The West’s response to China’s assertion of its interests to date has been that of the Triad and AUKUS. What are the dangers this will escalate tensions?
AUKUS, the trilateral pact between Australia, the UK and the US, is designed to counter China’s military expansion. Beijing warns that it may lead to an arms race. The escalating tension between China and the West, and the US, may inch towards a crisis.

Taiwan is the great worrying flashpoint for confrontation. Xi’s so-called ‘Russia-leaning neutrality’ has damaged its reputation in the West, but it is a bad idea to lump China and Russia together, or worse still, to further antagonise China when the war is raging in Ukraine. The US should work together with China in trying to bring peace. If the US wants China to play a positive role on the issue, it shouldn’t make threats. The Americans have swung their sticks too readily without offering enough carrots.

From the perspective of the democratic left, what should the British Labour Party be doing to take the tension out of the military build-ups and open channels for dialogue around an alternative progressive approach? Are you concerned that the party leadership seems to want to take its cue from the US in these matters?
That’s a million-dollar question. Engagement is always a good idea. The Labour Party should try to understand China and its history better, including the ‘century of humiliation under foreign powers’. Don’t place the party on a self-appointed high moral ground, accusing China of this and that, as the Americans have been doing and demonstrating that they have not come to terms with China’s rise. And finally, do not provoke China unnecessarily, such as sending a delegation to Taiwan – an act that might provoke China’s military aggression.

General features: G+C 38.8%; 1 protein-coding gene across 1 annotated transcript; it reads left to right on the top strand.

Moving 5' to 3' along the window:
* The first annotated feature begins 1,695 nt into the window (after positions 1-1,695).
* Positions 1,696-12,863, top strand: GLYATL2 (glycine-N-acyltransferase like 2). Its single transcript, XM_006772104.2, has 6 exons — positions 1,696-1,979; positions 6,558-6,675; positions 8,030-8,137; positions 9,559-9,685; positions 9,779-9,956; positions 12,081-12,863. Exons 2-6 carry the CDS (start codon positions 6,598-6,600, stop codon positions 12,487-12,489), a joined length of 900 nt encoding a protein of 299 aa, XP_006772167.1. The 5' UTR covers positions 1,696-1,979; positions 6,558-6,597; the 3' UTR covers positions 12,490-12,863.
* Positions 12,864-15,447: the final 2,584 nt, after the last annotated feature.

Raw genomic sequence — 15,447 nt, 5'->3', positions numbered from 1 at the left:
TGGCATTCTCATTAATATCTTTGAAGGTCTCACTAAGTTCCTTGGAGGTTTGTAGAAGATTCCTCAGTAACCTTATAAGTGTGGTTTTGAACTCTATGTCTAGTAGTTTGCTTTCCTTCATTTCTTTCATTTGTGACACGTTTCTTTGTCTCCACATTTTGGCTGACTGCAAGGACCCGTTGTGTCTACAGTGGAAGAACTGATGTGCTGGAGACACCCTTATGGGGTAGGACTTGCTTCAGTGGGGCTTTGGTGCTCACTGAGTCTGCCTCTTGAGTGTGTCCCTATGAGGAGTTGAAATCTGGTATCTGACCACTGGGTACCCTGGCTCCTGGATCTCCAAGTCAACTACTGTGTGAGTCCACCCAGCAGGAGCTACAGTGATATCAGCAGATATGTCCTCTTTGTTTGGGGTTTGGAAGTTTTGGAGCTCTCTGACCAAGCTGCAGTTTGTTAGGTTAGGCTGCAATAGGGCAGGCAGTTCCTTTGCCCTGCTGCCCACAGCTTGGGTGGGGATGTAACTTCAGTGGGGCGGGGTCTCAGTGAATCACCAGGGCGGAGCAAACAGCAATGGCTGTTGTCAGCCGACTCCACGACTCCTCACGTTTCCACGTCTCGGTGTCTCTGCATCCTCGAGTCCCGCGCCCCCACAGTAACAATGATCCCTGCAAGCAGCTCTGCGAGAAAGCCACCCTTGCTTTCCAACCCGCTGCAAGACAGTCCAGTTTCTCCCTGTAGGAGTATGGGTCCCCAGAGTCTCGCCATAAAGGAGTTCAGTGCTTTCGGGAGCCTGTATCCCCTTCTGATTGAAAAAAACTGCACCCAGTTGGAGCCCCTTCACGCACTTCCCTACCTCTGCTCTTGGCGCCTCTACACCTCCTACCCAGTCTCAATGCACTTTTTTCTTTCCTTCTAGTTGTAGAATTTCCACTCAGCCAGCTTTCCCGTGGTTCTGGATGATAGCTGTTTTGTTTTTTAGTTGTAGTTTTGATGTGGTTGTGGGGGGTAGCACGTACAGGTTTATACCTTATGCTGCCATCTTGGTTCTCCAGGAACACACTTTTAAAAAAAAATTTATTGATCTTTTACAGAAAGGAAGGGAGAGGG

The US is overreacting to China’s rise, driven by fear. I can understand why there is such a fear about China, an authoritarian regime with a poor human rights record. Its stifling of freedom in Hong Kong, its mistreatment of the Uyghur in Xinjiang, compounded by its ever louder nationalist rhetoric, all amplify such fear and reinforce the ‘China threat’ narrative. However, I think some of the fear is generated by ignorance.

It is wrong to assume that China has ‘malign intention’ towards the US. Its growing wealth and power does not necessarily mean that it will carry out military adventures. Besides, I don’t think China has grown powerful enough to represent a real threat just yet. Yes, China has become the world’s second largest economy, but its GDP per capita is much smaller than that of the US; so is its military capacity.

Lijia Zhang
Former Nanjing rocket factory worker Lijia Zhang is the author of Socialism is Great!: A Worker’s Memoir of the New China. Her novel Lotus was published by Macmillan in 2017. Now based in Britain, she continues her work as a journalist and commentator on affairs concerning her home country.